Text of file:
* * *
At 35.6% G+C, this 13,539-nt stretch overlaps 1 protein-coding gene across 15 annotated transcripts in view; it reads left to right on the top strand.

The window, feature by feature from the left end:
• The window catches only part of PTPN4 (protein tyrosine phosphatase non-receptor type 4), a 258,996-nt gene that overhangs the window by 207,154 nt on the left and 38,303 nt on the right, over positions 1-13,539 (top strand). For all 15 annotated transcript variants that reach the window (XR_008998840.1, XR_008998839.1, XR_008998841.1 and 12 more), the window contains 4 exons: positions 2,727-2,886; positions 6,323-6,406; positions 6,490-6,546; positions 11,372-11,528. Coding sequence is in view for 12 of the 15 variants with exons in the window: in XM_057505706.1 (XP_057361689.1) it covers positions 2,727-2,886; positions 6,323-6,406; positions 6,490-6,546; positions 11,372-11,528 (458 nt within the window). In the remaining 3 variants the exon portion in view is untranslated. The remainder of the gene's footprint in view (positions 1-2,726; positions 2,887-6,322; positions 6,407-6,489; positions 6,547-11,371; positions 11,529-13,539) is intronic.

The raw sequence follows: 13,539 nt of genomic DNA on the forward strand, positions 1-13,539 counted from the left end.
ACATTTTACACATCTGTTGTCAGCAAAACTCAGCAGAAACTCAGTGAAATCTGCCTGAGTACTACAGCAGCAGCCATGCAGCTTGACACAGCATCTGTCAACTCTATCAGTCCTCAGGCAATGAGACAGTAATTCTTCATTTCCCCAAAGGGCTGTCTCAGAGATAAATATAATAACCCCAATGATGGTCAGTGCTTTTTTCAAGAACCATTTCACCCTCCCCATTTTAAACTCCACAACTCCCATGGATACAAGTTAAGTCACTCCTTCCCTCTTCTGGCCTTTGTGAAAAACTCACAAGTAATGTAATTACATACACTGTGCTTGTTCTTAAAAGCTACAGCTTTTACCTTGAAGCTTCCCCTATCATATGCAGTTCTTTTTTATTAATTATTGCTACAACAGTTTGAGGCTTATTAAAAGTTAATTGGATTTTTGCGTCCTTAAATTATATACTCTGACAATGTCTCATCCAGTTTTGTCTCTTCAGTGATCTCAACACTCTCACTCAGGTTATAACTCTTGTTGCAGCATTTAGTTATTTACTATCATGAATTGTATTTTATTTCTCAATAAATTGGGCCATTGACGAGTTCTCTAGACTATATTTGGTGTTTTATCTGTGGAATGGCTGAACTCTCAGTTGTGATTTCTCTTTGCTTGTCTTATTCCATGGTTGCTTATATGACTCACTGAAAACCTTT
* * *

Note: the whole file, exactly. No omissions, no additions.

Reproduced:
At 35.6% G+C, this 13,539-nt stretch overlaps 1 protein-coding gene across 15 annotated transcripts in view; it reads left to right on the top strand.

The window, feature by feature from the left end:
• The window catches only part of PTPN4 (protein tyrosine phosphatase non-receptor type 4), a 258,996-nt gene that overhangs the window by 207,154 nt on the left and 38,303 nt on the right, over positions 1-13,539 (top strand). For all 15 annotated transcript variants that reach the window (XR_008998840.1, XR_008998839.1, XR_008998841.1 and 12 more), the window contains 4 exons: positions 2,727-2,886; positions 6,323-6,406; positions 6,490-6,546; positions 11,372-11,528. Coding sequence is in view for 12 of the 15 variants with exons in the window: in XM_057505706.1 (XP_057361689.1) it covers positions 2,727-2,886; positions 6,323-6,406; positions 6,490-6,546; positions 11,372-11,528 (458 nt within the window). In the remaining 3 variants the exon portion in view is untranslated. The remainder of the gene's footprint in view (positions 1-2,726; positions 2,887-6,322; positions 6,407-6,489; positions 6,547-11,371; positions 11,529-13,539) is intronic.

The raw sequence follows: 13,539 nt of genomic DNA on the forward strand, positions 1-13,539 counted from the left end.
ACATTTTACACATCTGTTGTCAGCAAAACTCAGCAGAAACTCAGTGAAATCTGCCTGAGTACTACAGCAGCAGCCATGCAGCTTGACACAGCATCTGTCAACTCTATCAGTCCTCAGGCAATGAGACAGTAATTCTTCATTTCCCCAAAGGGCTGTCTCAGAGATAAATATAATAACCCCAATGATGGTCAGTGCTTTTTTCAAGAACCATTTCACCCTCCCCATTTTAAACTCCACAACTCCCATGGATACAAGTTAAGTCACTCCTTCCCTCTTCTGGCCTTTGTGAAAAACTCACAAGTAATGTAATTACATACACTGTGCTTGTTCTTAAAAGCTACAGCTTTTACCTTGAAGCTTCCCCTATCATATGCAGTTCTTTTTTATTAATTATTGCTACAACAGTTTGAGGCTTATTAAAAGTTAATTGGATTTTTGCGTCCTTAAATTATATACTCTGACAATGTCTCATCCAGTTTTGTCTCTTCAGTGATCTCAACACTCTCACTCAGGTTATAACTCTTGTTGCAGCATTTAGTTATTTACTATCATGAATTGTATTTTATTTCTCAATAAATTGGGCCATTGACGAGTTCTCTAGACTATATTTGGTGTTTTATCTGTGGAATGGCTGAACTCTCAGTTGTGATTTCTCTTTGCTTGTCTTATTCCATGGTTGCTTATATGACTCACTGAAAACCTTT